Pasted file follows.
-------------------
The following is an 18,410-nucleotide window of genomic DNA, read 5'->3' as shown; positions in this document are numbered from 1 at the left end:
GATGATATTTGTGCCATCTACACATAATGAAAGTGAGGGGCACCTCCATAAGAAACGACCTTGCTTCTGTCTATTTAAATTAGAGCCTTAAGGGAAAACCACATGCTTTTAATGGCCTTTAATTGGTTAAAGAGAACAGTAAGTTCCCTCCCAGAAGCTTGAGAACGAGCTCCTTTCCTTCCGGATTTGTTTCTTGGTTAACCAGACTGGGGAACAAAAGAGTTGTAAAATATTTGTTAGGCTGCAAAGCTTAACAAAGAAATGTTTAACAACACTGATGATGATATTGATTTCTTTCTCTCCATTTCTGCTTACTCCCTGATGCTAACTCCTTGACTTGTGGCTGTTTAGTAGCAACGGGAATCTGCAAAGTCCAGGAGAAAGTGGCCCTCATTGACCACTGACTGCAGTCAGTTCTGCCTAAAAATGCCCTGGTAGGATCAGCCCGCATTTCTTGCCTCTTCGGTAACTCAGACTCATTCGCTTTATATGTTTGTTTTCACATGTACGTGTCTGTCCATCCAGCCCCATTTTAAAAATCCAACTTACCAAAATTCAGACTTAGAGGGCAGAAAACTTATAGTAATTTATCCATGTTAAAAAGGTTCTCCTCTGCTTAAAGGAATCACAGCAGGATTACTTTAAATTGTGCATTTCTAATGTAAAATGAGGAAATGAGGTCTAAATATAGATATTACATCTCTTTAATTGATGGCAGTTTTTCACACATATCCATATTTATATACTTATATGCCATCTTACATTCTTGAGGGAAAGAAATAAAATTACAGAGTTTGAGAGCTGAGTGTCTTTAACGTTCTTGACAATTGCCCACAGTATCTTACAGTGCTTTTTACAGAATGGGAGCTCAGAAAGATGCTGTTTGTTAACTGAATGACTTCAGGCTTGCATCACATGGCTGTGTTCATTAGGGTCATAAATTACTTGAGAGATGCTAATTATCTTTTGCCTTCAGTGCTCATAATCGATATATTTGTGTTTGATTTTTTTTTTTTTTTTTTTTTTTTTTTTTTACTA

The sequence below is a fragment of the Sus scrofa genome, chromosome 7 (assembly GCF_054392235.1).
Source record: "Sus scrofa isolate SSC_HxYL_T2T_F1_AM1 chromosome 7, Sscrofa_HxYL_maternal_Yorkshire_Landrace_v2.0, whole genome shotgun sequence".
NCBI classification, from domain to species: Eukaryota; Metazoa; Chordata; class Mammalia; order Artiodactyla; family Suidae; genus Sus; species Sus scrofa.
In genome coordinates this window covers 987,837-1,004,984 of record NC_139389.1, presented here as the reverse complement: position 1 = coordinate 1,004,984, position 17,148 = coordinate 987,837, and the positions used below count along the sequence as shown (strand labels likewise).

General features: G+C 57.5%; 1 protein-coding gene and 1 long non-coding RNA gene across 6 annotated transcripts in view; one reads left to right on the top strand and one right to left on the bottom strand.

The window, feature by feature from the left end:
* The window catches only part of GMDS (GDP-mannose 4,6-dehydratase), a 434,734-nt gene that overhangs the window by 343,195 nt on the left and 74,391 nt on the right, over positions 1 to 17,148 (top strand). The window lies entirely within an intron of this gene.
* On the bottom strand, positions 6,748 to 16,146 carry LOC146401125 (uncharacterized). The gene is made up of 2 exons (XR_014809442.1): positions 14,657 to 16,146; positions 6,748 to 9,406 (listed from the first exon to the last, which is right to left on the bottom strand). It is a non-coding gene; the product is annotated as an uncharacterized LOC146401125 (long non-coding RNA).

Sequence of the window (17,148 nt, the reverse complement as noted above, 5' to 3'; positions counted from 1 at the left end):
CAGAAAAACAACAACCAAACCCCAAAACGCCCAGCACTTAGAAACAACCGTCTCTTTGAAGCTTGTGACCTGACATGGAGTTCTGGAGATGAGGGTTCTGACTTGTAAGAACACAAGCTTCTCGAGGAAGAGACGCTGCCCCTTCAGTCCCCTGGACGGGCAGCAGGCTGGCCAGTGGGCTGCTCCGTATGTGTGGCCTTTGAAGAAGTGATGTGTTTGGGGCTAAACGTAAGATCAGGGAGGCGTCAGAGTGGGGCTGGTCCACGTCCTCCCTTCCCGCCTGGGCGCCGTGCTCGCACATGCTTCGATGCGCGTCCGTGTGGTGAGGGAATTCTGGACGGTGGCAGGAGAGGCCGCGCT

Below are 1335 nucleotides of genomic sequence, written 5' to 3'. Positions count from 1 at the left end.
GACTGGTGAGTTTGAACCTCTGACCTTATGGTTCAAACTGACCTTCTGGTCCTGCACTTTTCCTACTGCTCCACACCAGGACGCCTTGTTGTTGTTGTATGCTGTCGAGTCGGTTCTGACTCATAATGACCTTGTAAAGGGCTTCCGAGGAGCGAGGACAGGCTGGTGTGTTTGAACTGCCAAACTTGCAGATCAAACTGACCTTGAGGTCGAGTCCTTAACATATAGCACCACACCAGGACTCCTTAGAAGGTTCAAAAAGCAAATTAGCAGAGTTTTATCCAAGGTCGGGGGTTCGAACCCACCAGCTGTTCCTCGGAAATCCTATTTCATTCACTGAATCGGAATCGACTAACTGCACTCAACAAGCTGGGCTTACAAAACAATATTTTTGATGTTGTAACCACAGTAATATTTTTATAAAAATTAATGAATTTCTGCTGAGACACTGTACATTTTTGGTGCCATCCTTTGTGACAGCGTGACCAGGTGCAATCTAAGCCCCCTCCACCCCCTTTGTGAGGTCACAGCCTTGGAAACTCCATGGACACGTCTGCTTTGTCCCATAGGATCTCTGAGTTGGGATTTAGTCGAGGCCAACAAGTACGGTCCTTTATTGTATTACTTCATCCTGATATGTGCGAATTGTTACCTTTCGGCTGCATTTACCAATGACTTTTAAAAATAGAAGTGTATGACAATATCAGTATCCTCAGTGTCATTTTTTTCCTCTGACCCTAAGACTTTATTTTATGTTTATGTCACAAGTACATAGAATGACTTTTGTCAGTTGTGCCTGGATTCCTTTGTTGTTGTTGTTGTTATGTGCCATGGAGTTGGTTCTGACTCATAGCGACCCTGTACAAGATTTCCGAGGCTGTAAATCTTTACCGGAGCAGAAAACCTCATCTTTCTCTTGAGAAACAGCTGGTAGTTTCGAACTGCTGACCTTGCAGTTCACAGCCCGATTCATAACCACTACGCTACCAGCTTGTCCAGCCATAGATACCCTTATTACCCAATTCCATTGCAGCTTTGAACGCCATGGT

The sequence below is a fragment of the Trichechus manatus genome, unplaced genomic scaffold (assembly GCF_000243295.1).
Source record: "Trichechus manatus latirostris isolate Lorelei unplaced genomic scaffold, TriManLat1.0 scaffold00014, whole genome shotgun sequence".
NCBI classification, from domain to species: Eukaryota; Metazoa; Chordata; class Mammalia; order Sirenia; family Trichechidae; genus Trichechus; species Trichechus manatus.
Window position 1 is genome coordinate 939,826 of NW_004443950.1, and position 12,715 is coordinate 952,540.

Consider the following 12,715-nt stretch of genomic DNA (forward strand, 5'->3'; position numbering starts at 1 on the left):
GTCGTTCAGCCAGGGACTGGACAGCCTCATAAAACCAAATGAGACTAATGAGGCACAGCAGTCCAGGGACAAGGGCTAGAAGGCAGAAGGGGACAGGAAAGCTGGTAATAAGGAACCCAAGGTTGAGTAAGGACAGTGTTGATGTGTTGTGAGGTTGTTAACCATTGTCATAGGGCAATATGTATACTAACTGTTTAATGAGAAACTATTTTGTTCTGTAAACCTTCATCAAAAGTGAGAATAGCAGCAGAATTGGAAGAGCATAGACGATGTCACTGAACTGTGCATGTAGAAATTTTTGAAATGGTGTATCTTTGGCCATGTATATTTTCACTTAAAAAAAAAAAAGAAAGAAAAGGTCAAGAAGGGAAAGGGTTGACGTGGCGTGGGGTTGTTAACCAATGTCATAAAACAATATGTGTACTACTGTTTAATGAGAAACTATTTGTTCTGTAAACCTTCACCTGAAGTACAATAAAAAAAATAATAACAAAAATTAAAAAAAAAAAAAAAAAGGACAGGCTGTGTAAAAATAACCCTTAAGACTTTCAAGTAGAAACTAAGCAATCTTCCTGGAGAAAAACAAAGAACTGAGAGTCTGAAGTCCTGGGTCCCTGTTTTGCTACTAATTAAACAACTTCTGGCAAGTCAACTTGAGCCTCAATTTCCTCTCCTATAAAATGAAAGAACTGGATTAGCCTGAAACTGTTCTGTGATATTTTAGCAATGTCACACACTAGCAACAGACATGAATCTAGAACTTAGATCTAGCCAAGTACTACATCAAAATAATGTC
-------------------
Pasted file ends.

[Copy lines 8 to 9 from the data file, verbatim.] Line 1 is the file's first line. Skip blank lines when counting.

The window, feature by feature from the left end:
* The window catches only part of GMDS (GDP-mannose 4,6-dehydratase), a 434,734-nt gene that overhangs the window by 343,195 nt on the left and 74,391 nt on the right, over positions 1 to 17,148 (top strand). The window lies entirely within an intron of this gene.